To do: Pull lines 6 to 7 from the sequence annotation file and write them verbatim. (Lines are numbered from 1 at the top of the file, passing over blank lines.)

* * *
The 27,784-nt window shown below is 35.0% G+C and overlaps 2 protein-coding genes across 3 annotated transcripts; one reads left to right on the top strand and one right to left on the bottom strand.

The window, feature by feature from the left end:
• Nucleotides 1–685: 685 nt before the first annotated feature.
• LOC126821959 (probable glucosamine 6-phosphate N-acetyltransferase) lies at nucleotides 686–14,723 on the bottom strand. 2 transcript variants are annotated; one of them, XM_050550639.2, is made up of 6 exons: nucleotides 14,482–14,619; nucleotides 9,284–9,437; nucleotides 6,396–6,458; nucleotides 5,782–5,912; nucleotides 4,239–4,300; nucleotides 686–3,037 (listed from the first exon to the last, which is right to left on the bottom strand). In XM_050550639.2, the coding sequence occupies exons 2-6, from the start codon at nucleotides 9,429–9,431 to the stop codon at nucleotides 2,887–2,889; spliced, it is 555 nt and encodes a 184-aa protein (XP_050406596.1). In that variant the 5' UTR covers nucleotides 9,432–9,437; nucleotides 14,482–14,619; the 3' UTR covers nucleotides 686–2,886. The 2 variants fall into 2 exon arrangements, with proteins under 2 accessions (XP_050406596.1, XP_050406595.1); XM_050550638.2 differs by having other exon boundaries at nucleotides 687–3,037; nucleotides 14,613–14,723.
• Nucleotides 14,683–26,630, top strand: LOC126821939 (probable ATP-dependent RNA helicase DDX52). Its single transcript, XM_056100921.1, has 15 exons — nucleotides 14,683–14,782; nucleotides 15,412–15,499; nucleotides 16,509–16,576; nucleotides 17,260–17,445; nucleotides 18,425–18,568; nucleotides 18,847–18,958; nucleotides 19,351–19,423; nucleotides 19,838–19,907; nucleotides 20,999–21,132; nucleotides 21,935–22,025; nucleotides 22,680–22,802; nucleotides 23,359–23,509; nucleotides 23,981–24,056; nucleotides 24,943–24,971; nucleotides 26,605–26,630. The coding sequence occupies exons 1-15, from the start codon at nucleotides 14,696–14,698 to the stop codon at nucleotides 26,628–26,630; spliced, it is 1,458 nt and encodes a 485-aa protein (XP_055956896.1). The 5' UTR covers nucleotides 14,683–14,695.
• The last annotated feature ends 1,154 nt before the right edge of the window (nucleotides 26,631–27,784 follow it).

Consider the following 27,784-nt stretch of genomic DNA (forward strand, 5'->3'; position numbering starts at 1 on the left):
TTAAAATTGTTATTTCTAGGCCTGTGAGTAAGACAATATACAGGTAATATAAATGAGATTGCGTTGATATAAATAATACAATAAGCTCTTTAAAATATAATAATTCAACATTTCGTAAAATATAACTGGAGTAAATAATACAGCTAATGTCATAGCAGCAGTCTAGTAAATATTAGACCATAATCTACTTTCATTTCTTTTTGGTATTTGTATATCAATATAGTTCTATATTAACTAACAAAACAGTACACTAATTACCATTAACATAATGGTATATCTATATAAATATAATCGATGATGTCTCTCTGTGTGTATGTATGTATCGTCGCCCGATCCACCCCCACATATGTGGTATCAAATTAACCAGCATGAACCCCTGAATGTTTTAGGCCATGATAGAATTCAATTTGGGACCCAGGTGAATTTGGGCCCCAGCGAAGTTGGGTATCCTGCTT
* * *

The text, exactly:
• The last annotated feature ends 1,154 nt before the right edge of the window (nucleotides 26,631–27,784 follow it).

Consider the following 27,784-nt stretch of genomic DNA (forward strand, 5'->3'; position numbering starts at 1 on the left):